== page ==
By Sean Whaley | 9:56 am October 23rd, 2012

CARSON CITY – A Carson City District Judge today ruled an initiative petition being circulated by teachers to levy a 2 percent tax on companies making gross revenues in excess of $1 million a year to raise money to support public education is invalid.

The Nevada State Education Association said it will appeal the decision to the Nevada Supreme Court and will continue to collect signatures to qualify the measure.

In his ruling, Judge James Wilson found that the description of effect used to explain to voters the intent of the petition is incomplete.

The validity of the petition was challenged by a group of Nevada business groups called the Committee to Protect Nevada Jobs.

Carson City District Judge James Wilson.

“The Committee (to Protect Nevada Jobs) argues the description needs to tell those being asked to sign the petition how much revenue the tax will generate,” Wilson said. “The court agrees the amount of revenue is an effect that those being asked to sign the petition should know.

“Failure to inform those being asked to sign the petition is a failure to explain a material ramification of the initiative,” he said. “The amount of revenue the tax will probably generate must be included in the description. Failure to include the probable amount invalidates the petition.”

The judge also cited several other aspects of the description of effect as misleading, including the fact that millions of dollars of the tax would be directly sent to the Department of Taxation to cover the costs of administering the tax. Additionally, the description of effect does not specify that the tax would also be levied against businesses that are operating at a loss. The judge noted that such an effect would be a major impact of the petition and should have been specified in the description.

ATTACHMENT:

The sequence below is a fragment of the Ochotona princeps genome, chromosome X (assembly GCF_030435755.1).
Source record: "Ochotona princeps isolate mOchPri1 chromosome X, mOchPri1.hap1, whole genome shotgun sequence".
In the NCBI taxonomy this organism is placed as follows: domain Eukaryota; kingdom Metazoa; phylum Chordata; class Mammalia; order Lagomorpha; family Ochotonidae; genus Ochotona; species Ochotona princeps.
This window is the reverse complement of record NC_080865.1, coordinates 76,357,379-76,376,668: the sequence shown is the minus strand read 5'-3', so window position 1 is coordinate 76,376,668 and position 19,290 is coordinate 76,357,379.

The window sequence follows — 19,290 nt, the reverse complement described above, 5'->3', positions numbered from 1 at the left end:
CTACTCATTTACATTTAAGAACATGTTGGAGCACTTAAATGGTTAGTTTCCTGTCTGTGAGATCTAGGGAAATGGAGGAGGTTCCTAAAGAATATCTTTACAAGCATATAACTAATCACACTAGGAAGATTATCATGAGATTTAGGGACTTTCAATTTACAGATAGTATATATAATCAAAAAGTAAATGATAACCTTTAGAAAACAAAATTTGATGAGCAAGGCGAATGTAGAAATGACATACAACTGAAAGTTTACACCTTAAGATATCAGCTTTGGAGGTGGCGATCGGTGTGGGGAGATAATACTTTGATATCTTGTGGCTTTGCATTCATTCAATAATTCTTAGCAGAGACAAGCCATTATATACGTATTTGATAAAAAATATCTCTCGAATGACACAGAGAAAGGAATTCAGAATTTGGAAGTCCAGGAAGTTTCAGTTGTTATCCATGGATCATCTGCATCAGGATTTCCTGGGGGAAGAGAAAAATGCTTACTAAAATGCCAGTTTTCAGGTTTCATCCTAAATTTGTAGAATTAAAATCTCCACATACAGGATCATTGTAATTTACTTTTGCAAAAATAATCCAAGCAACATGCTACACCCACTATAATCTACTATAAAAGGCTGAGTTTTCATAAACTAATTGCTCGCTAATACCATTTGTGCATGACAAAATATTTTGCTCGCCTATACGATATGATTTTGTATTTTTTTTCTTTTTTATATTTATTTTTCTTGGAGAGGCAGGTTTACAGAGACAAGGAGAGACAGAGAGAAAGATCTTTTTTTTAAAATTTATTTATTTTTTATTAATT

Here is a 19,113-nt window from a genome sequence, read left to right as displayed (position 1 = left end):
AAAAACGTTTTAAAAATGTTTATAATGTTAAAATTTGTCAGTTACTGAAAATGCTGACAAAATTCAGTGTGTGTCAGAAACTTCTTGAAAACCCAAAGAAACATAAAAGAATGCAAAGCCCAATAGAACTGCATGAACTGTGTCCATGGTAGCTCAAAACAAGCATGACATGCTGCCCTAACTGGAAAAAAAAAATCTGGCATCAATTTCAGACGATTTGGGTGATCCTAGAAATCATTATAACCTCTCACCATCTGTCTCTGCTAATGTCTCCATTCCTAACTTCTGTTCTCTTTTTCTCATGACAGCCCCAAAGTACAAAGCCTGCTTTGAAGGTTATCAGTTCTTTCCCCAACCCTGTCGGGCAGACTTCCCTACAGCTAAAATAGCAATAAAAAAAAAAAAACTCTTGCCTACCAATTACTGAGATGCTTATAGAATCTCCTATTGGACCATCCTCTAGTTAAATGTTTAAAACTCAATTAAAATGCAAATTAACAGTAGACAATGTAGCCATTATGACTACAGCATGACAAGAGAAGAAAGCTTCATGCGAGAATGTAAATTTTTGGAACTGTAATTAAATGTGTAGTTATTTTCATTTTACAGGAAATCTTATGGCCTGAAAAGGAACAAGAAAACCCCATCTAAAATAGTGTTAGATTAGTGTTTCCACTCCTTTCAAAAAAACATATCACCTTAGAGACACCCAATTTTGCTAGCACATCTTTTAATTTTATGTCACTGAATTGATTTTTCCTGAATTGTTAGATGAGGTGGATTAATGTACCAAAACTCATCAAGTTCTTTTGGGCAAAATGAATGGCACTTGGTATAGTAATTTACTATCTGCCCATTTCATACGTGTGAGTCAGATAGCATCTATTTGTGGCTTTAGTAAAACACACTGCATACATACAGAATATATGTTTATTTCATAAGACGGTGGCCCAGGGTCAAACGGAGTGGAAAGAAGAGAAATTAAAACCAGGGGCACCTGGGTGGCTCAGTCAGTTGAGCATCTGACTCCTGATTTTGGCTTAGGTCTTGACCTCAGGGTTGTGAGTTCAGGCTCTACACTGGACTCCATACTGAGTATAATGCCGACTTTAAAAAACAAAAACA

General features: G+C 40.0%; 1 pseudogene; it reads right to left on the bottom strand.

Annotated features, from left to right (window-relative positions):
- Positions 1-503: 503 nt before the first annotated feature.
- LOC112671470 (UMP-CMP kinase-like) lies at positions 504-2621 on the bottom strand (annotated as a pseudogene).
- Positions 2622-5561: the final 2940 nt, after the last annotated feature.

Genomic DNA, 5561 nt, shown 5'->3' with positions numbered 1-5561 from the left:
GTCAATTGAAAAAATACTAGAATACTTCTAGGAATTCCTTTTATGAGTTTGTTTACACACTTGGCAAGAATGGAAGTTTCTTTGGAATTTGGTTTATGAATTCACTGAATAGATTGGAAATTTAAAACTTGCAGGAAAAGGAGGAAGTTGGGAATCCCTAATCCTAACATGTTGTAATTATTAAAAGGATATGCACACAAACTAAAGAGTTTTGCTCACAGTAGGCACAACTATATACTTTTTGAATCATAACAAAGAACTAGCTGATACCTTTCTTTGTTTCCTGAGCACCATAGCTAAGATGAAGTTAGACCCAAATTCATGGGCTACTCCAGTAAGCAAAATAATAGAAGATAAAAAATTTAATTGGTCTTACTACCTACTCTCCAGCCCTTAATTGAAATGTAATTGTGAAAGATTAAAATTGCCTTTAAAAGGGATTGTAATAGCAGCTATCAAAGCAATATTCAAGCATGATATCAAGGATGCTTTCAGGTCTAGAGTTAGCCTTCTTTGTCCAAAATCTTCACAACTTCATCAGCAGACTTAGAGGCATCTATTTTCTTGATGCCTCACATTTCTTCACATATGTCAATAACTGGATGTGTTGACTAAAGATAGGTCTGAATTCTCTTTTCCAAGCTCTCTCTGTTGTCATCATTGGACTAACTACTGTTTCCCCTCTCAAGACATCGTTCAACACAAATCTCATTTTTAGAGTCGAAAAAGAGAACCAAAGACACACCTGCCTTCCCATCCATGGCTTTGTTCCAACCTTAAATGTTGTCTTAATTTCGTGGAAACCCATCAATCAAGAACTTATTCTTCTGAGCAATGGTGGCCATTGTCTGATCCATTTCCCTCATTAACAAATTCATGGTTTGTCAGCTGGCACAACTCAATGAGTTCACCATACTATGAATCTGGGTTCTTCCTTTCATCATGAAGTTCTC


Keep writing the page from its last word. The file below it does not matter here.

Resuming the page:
John La Gatta, chairman of the Committee to Protect Nevada Jobs, said in response to the ruling: “This petition, which should have been called the Margin Tax Petition, would have greatly harmed business and jobs in our state and not helped our education system at all. Imposition of this tax would greatly harm economic development. We are delighted with this ruling.”

Josh Hicks, attorney for the Committee to Protect Nevada Jobs, said he was not surprised by the ruling.

“We knew that the description of effect was deeply flawed and misleading,” he said. “This is a victory for all Nevadans and should send a strong message that the courts will not allow such deceptions against the public.”

In a statement, the teachers association questioned how Wilson could find the description proper in an earlier ruling in August, but find the same wording flawed in today’s ruling.

“While NSEA anticipated and planned for legal challenges, we also expected consistency in the court’s rulings,” the statement said. “The description of effect, the 200-word summary of the petition, was declared as succinct, straightforward, and not misleading in August and has only been changed in non-substantive aspects and in aspects not relevant to today’s ruling. We do not agree with today’s ruling that is at-odds with the court’s prior decision.